I’m probably one of the last people on earth to read this book, and nothing I will say here will be new. However I like to get down my thoughts for posterity and if there is a chance that you write and you haven’t read this book yet, well here you go.
Writing is a lonely job. Having someone who believes in you makes a lot of difference (74).
Even with all of my writerly friends telling me I have to read this, it was never high on my To Read list because I don’t believe I will ever write fiction. I just don’t want to.
A few months ago, my friend Leigh Ann told me she had an extra copy and would I like it? It showed up a few weeks ago and due to lack of space on my book shelves, it sat next to my bed.
Since I have been plowing through books this year already (seriously, as I type this it’s January 6 and I am on book #3 of the YEAR already!), I ended up grabbing it since it was handy. I’m so glad I did.
You see, my idea that this book would only be useful to those who want to write fiction or write novels was totally off-base. It is geared toward a newish fiction writer crowd, but King’s advice and anecdotes can be applied to any kind of writing, really.
The book is five parts, the first part, “C.V.” being King’s writerly memoir. I enjoyed this part so much because it’s always so interesting to me to see where writers “start”. What makes them writers and what was their life like? How much of their life is in their writing and what is behind all those successful millions of pages written and published?
I already knew I loved King’s writing and intellect about writing (and reading), but–aside from the love of science fiction–I never knew how much of myself I would see in him.
On the surface we are no where near comparable, but under all the differences he and I share a love of words and language. We also have something extraordinary in common: the unconditional support and love of our spouse. His wife doesn’t just support his “dream”, she believes in it. That is how Cortney is with everything I do. He is my biggest fan.
stopping a piece of work just because it’s hard, either emotionally or imaginatively, is a bad idea. Sometimes you have to go on when you don’t fee like it, and sometimes you’re doing good work when it feels like all you’re doing is managing to shovel shit from a sitting position (77).
King’s honesty is also refreshing. He never, ever makes writing sound like an easy job. And he never ever makes it into something that every person has it in him to do.
Which–as controversial a stance as it is, especially for a writing teacher–is something I believe too.
I don’t think everyone is cut out to be a great…or even good writer. Just because you have something to say, doesn’t mean it will sound good in writing. I believe everyone has a story. I believe every can write that story down. I do not believe everyone can be a skilled writer.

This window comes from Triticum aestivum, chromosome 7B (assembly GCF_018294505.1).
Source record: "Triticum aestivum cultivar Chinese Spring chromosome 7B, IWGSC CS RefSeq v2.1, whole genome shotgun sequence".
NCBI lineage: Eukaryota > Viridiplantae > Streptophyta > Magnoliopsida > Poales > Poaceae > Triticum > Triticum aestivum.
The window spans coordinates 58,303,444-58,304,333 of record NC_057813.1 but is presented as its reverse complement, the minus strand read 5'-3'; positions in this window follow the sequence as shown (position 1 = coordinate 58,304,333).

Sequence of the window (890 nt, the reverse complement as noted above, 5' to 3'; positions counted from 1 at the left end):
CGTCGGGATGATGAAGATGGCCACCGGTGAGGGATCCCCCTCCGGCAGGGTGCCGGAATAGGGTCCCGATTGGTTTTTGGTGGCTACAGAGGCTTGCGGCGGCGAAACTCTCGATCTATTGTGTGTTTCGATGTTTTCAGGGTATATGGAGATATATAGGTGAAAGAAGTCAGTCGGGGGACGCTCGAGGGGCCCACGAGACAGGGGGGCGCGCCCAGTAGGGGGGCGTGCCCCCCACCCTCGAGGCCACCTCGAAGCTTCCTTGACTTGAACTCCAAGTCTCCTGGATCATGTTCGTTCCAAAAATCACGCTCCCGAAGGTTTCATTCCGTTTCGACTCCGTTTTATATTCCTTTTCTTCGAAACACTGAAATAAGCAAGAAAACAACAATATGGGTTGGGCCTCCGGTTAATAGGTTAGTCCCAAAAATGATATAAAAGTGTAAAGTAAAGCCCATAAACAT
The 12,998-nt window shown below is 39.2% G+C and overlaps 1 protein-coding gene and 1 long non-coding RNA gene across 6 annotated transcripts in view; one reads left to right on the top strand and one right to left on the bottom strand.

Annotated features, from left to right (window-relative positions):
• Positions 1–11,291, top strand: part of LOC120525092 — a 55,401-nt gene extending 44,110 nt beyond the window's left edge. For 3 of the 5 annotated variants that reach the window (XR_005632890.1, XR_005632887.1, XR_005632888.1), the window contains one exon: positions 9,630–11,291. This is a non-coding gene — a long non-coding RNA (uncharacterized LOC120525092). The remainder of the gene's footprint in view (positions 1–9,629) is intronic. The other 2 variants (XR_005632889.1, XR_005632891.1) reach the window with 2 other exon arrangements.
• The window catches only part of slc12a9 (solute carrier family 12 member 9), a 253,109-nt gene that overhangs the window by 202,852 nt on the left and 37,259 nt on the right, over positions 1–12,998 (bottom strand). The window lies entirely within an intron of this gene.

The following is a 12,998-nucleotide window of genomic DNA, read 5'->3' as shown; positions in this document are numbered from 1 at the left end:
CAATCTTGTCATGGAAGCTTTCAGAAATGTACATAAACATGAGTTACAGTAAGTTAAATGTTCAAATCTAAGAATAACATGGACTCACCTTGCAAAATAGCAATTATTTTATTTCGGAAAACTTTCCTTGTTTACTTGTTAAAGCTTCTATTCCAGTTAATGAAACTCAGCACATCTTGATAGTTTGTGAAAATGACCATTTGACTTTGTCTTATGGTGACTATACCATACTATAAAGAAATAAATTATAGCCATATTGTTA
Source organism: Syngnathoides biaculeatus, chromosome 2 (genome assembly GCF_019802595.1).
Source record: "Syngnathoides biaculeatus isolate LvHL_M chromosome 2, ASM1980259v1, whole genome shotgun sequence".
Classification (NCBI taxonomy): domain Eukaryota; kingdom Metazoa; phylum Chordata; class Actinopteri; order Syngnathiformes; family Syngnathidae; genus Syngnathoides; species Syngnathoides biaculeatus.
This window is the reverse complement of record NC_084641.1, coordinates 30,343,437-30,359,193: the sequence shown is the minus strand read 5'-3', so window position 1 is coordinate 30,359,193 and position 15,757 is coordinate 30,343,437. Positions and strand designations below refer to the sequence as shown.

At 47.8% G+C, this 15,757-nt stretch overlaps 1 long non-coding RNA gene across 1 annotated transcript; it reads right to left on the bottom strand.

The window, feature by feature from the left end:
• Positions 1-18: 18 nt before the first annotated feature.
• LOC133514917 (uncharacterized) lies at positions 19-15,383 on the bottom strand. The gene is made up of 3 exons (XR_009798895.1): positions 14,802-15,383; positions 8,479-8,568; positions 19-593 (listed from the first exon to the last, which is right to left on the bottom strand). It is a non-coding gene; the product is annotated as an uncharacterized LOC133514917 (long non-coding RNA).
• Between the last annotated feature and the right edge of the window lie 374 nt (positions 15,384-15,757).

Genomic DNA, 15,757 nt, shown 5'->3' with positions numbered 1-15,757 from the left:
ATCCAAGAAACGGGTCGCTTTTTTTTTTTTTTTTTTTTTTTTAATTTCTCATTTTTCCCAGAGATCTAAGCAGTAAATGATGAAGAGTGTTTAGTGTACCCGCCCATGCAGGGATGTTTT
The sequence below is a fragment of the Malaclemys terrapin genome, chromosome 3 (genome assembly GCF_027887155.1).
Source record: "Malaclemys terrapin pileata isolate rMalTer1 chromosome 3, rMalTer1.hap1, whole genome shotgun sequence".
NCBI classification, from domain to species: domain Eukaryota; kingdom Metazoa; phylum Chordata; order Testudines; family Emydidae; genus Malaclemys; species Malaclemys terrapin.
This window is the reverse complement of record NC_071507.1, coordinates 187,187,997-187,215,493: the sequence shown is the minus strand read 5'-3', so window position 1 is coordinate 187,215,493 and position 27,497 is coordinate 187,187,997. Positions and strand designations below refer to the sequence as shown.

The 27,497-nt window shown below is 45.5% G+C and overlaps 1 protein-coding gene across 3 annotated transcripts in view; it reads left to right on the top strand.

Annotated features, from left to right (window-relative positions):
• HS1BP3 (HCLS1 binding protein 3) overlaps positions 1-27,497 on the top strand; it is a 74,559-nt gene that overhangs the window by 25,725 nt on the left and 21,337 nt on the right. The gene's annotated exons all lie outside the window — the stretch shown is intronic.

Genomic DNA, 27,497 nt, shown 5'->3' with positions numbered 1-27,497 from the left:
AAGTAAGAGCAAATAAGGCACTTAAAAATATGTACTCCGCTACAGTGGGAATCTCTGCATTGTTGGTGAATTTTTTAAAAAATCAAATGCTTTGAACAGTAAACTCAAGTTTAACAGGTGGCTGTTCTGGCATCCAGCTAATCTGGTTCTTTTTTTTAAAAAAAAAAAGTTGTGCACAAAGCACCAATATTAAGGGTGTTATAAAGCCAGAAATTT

Writing is an art and it takes an artist to do it.
I don’t really consider myself a “great” writer, but I think I’m a good writer and I believe it’s a talent I was born with. I want to be better, but most days it feels like I am “managing to shovel shit from a sitting position.” But I keep trying. And reading King’s words are like reading Anne Lamont’s words about keeping at it. About constantly writing.
Come to it any way but lightly. Let me say it again: you must not come lightly to the blank page (106).
The next part of the book is called “Writing Is”. It’s brief–only 5 pages–but it defines how writing should be viewed by the writer.
After this King has the “Toolbox” section where he discusses vocabulary and grammar. My teacher heart loved this part. Naturally.
Reading is the creative center of a writer’s life (147).
The fourth section, “On Writing” is where King talks about the process of writing. Even though he relied on examples from his own creative process for writing fiction, there were so many things I could apply to my own process. The big two that I really need to let myself do more of are 1) Read more and 2) Write more.
It sounds easy, but it’s actually easier for me to put all the other things in life ahead of this. Things that make my life less happy and more tangled up. And since I vowed to disentangle this year, I need to take these tips to heart.
So much of his process could work for me (write first with the door closed, find an Ideal Reader, etc) that I am excited to get on making it happen. Even if nothing comes of it but more “good” blog posts.
Writing is not life, but I think that sometimes it can be a way back to life (249).
His last section, “On Living”, recalls the accident in 1999 when he was struck by a van and almost killed. I immediately remembered the news reports from when this happened as I read the details of his journey from taking an afternoon walk to almost killed and on through a long, painful recovery.
The story is used to illustrate that the will to get back to writing (and the love and support of his wife) is what brought him through such a tough time.
How many of us can relate to that? I know I can. I know I was nodding my head along and thinking about all the tough blog posts I have written because I was trying to “live through” something awful.
I am not really sure how I went so long without reading On Writing, but I feel like my reading it now is for a purpose.
That makes me excited.
It also made me go pick up my copy of Carrie, but that is another blog post.